Ninja thinks DMCA dosen’t value creators

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Twitch streamers are no strangers to the Digital Millennium Copyright Act or DMCA takedowns after a year full of controversies surrounding the same. The biggest Twitch streamer Tyler ‘Ninja’ Blevins believes that the regulations are framed in a way that holds no value for the content creators.

DMCA strikes are not random, they are issues in exchange for any infringing music played on live stream/videos with permission from the record label that controls its distribution. The music does not necessarily have to be part of your active content, for example, if someone is playing loud music in the background, Twitch is within its rights to issues a strike even if it’s a second of the track that made it to the streaming audio.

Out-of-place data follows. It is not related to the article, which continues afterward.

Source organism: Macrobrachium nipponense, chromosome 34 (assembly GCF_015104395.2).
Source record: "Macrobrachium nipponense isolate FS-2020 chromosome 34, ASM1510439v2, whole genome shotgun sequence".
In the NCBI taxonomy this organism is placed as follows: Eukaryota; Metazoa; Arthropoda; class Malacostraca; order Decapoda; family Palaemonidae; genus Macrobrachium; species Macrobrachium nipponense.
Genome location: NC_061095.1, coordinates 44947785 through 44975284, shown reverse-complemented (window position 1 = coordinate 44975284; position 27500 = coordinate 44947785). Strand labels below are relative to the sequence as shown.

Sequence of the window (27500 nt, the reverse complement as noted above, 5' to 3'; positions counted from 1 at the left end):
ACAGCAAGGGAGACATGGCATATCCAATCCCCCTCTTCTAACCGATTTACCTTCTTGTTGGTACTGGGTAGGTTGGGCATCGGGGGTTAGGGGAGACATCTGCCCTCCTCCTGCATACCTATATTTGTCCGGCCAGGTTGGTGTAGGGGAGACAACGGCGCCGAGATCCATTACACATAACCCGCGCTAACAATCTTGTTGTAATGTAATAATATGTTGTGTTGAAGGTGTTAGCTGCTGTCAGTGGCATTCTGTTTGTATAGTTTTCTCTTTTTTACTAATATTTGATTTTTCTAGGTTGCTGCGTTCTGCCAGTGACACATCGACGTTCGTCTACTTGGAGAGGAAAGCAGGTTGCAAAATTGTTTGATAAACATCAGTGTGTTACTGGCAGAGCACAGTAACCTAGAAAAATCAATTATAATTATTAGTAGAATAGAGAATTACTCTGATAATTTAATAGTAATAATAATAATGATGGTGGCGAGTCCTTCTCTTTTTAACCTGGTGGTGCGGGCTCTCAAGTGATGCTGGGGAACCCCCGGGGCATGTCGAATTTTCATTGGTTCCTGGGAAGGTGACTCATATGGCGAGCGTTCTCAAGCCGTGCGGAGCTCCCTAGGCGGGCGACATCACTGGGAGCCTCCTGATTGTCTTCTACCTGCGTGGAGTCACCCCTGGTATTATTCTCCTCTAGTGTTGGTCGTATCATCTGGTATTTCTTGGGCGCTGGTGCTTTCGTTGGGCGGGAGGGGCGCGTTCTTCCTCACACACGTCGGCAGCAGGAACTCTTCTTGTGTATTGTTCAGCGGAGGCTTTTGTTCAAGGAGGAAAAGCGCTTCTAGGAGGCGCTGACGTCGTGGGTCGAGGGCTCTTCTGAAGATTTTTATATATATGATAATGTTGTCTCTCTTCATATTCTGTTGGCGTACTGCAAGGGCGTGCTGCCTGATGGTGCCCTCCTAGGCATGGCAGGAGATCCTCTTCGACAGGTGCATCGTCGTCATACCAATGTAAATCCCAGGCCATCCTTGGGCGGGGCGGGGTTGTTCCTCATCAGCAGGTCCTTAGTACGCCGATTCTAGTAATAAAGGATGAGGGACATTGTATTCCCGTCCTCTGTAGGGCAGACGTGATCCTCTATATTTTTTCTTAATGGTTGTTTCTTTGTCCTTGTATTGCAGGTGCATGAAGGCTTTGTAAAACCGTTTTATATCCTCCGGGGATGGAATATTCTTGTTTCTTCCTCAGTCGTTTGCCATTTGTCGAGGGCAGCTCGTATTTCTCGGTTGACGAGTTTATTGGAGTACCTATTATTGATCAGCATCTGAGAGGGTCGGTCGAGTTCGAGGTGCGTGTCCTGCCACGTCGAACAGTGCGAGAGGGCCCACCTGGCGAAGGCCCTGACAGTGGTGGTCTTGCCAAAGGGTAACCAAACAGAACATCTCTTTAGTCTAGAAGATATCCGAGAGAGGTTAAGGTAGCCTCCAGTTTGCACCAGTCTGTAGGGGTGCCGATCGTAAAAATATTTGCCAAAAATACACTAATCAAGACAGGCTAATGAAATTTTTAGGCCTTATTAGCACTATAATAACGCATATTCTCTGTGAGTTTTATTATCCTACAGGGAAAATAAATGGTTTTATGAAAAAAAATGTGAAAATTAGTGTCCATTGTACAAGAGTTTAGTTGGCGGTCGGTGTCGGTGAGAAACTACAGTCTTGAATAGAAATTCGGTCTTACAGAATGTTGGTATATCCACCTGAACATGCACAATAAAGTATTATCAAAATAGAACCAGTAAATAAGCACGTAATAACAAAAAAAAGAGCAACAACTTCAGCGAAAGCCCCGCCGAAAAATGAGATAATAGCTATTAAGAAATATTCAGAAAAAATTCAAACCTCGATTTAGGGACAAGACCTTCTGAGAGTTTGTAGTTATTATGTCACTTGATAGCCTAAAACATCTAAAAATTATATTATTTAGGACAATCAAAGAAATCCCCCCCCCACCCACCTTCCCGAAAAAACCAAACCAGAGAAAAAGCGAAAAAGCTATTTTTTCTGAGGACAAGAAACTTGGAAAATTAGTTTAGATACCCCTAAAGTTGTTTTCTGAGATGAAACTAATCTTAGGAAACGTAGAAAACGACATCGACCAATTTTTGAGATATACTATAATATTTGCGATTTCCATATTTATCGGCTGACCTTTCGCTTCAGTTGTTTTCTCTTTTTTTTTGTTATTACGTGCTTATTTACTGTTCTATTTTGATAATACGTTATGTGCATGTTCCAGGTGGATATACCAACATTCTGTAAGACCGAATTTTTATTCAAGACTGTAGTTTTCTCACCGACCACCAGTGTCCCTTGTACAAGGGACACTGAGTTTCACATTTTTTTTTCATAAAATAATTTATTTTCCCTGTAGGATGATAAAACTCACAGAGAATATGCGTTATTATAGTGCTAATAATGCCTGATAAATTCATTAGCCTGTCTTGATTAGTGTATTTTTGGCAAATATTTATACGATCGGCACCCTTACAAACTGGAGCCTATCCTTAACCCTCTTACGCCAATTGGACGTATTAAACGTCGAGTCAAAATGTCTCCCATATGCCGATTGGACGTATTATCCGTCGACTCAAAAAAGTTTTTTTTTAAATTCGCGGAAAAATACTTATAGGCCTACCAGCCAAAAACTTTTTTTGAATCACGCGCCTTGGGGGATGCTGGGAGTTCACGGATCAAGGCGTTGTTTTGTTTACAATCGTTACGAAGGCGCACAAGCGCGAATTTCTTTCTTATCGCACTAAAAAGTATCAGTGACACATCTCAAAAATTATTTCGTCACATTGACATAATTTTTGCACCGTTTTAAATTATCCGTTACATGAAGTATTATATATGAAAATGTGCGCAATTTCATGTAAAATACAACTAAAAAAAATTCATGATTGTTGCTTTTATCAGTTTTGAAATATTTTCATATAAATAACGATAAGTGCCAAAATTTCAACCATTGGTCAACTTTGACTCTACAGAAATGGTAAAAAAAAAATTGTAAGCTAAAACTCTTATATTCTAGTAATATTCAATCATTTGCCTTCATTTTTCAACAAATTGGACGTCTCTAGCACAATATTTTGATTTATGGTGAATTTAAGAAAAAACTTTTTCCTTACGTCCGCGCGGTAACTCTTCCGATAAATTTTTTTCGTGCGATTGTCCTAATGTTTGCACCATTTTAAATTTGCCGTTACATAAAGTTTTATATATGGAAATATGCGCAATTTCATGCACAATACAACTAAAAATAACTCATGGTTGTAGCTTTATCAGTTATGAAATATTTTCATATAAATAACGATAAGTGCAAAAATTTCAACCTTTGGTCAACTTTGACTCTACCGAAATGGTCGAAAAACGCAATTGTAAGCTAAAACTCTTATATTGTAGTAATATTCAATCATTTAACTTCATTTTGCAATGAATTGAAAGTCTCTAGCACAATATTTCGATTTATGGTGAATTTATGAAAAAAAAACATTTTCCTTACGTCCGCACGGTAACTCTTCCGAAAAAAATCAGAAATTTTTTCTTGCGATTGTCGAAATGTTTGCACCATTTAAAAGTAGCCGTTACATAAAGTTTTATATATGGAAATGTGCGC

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“Having the rights to be able to stream video games … gaming companies understand and they realize the value that streamers and content creators bring. And they don’t try to monetize off of it. And that’s the difference between the music and the gaming industry.” said Ninja while answering an avid fan.

As Ninja suggests, gaming and the music industry holds different outlook towards content creators. When streamers play a game, it remains beneficial towards them and the developer as the latter gets free publicity. The music industry has an opposing outlook towards the same, they are unwilling to give up any chance at monetization despite the free publicity that the streamers are providing.

Ninja is not the only one who protested against the DMCA regulations, 2020 in its entirety had enough controversies to force the authorities to restructure the DMCA. Some artists in the music industry have realized it and released dedicated music/instrumentals for streamers to play during live streams.